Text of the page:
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People who wake up and sleep late eat more

People who wake up and sleep late eat more

People who sleep and wake up later consume more calories at night, more fast food, and fewer fruits and vegetables, according to research done at Northwestern Feinberg University of Medicine. The study is one of the first in the United States to explore the relationship between sleep, eating behavior and body mass index.

The researchers brought together 51 people (23 who slept late and 28 slept at recommended times), all of whom were of medium age of 30 years. The first group would sleep around 3.45 in the morning, wake up at 10.45, have breakfast at noon, have lunch at 2.30 pm, have dinner at 8:15 pm and have a final meal at 10:00 p.m

People on the normal shift would wake up on average at 8:00 a.m. , had breakfast at 9:00 a.m., ate at 1:00 a.m., ate at 7:00 p.m., had a snack at 8.30 p.m., and slept at around 10.30 p.m.

Participants recorded everything they ate at certain times and used a wrist actigraph, a device that monitors the sleep and activity cycles. At the end of the study, researchers found that people on the night shift consumed 248 more calories a day, twice as fast as food, half of fruits and vegetables, and even more soda than those who slept and woke up earlier. > Researchers say that people who sleep and wake up later have a tendency to consume more calorie and less healthy foods at night, and that this excessive amount of calories per day can result in up to two pounds more per month, if not are balanced with physical activity.

The study therefore shows that it is not only what you eat that is important but also the time to eat. And this is directly linked to your sleep schedules. The results may be relevant to people who are not very successful at weight loss and night shift workers who eat at the wrong time of day.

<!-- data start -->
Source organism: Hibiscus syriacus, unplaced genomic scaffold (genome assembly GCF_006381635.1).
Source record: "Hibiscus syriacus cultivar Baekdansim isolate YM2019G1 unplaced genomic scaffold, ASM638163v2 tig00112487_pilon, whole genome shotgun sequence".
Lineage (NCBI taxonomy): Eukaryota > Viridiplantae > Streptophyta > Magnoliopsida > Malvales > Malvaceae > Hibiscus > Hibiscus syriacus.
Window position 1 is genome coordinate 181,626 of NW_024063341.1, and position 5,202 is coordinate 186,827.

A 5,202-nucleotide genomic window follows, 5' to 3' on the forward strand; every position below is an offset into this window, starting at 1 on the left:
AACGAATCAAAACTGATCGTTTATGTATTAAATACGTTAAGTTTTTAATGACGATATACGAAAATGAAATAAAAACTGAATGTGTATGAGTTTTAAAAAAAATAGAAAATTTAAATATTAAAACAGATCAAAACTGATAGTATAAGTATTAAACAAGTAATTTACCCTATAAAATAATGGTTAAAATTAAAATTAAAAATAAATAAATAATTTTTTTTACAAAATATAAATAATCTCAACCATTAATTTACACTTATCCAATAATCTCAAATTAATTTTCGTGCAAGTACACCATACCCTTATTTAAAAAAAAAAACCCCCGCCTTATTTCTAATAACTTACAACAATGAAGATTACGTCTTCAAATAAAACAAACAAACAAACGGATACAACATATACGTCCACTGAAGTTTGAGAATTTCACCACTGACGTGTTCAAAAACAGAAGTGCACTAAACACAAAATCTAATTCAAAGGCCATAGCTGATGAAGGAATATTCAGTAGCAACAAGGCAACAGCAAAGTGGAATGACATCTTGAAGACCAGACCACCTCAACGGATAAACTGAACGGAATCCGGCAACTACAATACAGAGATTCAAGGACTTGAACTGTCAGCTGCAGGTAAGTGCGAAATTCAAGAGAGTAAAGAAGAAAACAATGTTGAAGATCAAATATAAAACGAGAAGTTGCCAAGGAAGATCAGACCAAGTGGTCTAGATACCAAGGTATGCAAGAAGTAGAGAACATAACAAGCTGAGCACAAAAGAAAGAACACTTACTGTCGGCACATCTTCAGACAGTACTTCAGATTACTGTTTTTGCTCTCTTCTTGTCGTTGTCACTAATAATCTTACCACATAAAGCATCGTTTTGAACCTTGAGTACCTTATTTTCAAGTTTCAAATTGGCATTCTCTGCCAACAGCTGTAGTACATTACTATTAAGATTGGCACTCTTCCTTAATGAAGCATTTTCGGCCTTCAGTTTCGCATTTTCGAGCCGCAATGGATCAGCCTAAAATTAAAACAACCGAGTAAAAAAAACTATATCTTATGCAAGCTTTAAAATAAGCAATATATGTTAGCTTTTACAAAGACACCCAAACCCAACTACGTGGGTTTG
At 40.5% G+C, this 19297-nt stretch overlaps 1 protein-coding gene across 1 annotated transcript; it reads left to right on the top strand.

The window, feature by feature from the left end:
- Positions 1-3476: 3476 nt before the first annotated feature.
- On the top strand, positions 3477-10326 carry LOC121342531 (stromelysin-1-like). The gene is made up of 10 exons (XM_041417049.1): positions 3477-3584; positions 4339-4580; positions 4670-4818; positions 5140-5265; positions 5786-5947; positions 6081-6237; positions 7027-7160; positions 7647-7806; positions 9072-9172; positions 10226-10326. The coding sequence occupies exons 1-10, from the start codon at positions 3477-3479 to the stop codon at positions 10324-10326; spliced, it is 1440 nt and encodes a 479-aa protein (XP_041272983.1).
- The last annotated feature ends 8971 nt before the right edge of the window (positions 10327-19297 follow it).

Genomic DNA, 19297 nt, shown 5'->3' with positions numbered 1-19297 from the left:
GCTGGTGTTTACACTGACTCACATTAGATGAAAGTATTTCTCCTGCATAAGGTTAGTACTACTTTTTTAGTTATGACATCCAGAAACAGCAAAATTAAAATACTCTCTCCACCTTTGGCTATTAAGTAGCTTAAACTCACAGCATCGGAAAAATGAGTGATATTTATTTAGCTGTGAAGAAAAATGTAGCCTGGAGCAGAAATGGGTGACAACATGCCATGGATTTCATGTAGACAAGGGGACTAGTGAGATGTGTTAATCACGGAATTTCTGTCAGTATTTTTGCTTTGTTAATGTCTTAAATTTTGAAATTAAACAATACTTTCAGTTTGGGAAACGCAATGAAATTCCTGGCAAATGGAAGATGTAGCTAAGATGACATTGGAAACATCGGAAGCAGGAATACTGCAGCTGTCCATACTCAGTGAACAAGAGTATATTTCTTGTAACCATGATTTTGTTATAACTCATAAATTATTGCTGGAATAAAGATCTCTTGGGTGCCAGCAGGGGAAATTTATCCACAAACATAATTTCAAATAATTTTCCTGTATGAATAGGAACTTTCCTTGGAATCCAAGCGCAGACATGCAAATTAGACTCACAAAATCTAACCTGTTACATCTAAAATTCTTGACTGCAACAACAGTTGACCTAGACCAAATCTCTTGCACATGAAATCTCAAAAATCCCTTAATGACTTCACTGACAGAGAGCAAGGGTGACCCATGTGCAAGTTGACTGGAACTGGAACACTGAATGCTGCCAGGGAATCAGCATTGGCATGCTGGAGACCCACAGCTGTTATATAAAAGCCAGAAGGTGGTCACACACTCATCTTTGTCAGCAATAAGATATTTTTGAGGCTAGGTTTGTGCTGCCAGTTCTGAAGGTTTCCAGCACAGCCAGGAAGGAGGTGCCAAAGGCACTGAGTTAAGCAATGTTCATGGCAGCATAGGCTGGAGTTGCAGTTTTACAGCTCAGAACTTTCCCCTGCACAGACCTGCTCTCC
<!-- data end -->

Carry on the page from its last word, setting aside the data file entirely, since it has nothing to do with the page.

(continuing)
Good sleep is key

Among all the problems that can be caused by sleep deprivation, hormonal disorders are among the most important. People who sleep less than necessary are hampering the body's task of performing some processes that are critical to balancing all the functions that the body needs to play to be healthy.

Growth, for example, is especially affected when sleep is short or of poor quality. It is during sleep that the greater amount of production of the hormone GH occurs, that is responsible for the development. This peak occurs during the first phase of deep sleep, less than an hour after the start of the rest period.

Leptin, which controls the individual's satiety, is released in large quantities during sleep. Thus, a person who has difficulty sleeping well will be more prone to becoming obese, due to the absence of satiety during the day and increased anxiety in daily activities.

Doctor and sleep researcher Fernanda Haddad says that women are more likely to have hormonal problems as a result of poor sleep, mainly due to menopause, which usually begins to show symptoms between 45 and 50.

The danger of hormonal dysfunctions due to sleep is increasing. Today's society demands from the individual an almost integral commitment to work and is causing many people to think that they can adapt the body to fewer and fewer hours of sleep.

Among the characteristics associated with early aging is the absence of effective sleep. Insomniacs and people who force unnatural awakening very often at times when the body is not yet ready are diminishing their own intellectual capacity as the lapses of attention become longer and more mundane. Thus, exaggerating work and neglecting sleep tends to worsen human performance on corporate tasks, rather than improving.


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